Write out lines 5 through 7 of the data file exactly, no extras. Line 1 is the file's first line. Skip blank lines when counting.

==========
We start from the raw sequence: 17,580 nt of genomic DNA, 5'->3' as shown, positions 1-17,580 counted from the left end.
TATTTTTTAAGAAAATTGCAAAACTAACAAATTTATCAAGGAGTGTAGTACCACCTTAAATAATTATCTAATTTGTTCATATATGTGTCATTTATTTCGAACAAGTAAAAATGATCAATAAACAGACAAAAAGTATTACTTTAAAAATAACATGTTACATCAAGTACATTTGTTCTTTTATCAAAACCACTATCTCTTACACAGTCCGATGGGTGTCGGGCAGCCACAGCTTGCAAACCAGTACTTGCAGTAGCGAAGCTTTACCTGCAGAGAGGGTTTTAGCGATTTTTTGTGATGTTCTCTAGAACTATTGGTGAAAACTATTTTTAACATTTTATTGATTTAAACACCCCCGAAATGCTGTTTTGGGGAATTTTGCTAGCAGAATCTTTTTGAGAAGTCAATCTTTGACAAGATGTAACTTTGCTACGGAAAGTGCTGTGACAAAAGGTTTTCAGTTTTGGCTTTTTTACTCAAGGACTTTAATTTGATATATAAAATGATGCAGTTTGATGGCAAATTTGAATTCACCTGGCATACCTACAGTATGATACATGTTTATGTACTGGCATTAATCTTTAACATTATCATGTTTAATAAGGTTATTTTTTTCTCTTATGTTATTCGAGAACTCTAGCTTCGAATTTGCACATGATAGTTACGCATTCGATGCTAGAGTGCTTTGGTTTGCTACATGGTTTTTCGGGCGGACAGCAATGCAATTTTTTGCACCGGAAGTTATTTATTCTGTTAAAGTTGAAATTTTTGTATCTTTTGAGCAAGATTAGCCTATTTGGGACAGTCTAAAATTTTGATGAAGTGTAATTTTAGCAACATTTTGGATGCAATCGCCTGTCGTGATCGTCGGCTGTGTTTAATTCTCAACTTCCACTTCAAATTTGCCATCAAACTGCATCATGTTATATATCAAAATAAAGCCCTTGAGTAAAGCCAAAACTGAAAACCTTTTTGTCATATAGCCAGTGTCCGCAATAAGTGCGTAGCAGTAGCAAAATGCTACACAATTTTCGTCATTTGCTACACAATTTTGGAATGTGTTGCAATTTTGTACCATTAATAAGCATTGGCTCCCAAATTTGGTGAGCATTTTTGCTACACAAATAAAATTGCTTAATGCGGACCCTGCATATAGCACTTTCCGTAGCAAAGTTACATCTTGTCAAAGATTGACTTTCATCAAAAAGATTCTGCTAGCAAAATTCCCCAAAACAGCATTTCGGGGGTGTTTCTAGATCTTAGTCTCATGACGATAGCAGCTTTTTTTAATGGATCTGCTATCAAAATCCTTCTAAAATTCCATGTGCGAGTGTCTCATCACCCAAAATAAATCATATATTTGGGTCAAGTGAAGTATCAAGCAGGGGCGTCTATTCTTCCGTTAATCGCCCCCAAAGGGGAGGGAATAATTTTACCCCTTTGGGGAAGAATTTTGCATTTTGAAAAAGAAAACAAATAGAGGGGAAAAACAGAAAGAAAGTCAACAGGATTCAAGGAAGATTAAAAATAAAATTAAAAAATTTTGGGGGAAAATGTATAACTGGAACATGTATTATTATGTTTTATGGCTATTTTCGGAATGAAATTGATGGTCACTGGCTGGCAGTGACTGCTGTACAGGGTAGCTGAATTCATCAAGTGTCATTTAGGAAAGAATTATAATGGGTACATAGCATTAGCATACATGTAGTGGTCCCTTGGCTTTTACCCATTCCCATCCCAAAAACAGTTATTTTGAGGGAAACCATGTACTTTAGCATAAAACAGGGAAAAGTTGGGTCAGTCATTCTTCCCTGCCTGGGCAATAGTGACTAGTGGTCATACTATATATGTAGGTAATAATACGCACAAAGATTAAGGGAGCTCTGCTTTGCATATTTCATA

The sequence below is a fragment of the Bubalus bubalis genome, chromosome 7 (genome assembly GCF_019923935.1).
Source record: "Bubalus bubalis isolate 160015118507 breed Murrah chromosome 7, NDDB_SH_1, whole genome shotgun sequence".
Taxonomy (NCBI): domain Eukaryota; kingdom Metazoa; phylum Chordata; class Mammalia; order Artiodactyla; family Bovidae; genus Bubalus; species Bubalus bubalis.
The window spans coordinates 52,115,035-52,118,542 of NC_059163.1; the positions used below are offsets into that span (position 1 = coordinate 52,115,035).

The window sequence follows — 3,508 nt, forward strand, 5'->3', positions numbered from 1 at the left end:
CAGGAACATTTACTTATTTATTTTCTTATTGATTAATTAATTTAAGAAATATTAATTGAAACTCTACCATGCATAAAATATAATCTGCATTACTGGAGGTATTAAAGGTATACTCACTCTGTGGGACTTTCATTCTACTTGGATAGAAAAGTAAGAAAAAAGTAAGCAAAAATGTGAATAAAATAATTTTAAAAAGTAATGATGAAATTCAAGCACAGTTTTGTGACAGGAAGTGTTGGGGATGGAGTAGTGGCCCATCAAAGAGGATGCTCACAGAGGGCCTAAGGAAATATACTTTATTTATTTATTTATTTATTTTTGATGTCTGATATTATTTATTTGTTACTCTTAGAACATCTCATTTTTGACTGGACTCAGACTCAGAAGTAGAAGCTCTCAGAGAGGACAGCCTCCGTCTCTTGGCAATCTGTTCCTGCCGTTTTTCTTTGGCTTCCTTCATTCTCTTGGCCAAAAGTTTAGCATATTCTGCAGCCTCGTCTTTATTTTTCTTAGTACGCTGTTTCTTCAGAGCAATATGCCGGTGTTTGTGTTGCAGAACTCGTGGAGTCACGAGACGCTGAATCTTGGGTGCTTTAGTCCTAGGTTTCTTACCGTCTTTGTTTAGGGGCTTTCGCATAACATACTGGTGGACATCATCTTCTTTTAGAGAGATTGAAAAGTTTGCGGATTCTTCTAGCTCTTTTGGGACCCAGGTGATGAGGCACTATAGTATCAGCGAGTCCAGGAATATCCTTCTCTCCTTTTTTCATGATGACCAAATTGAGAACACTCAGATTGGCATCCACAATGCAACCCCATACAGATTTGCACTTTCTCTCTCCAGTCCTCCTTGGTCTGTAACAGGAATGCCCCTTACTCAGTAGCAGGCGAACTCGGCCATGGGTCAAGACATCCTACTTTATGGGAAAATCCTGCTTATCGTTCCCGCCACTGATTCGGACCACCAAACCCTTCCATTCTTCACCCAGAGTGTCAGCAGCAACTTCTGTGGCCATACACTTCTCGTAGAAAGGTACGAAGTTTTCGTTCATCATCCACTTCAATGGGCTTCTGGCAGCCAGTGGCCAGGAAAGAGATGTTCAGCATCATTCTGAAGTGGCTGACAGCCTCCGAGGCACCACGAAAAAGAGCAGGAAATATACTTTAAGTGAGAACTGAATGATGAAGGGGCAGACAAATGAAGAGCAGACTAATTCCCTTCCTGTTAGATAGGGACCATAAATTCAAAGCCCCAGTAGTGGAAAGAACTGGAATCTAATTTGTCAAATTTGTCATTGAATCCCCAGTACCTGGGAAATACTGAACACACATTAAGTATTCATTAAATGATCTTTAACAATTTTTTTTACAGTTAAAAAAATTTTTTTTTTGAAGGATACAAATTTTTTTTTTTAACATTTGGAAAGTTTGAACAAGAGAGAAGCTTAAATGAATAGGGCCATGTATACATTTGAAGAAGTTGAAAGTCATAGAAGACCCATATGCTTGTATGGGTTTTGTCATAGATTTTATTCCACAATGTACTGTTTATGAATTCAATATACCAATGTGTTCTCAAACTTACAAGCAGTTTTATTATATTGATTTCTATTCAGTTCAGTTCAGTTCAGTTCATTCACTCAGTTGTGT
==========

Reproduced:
Taxonomy (NCBI): domain Eukaryota; kingdom Metazoa; phylum Chordata; class Mammalia; order Artiodactyla; family Bovidae; genus Bubalus; species Bubalus bubalis.
The window spans coordinates 52,115,035-52,118,542 of NC_059163.1; the positions used below are offsets into that span (position 1 = coordinate 52,115,035).

The window sequence follows — 3,508 nt, forward strand, 5'->3', positions numbered from 1 at the left end: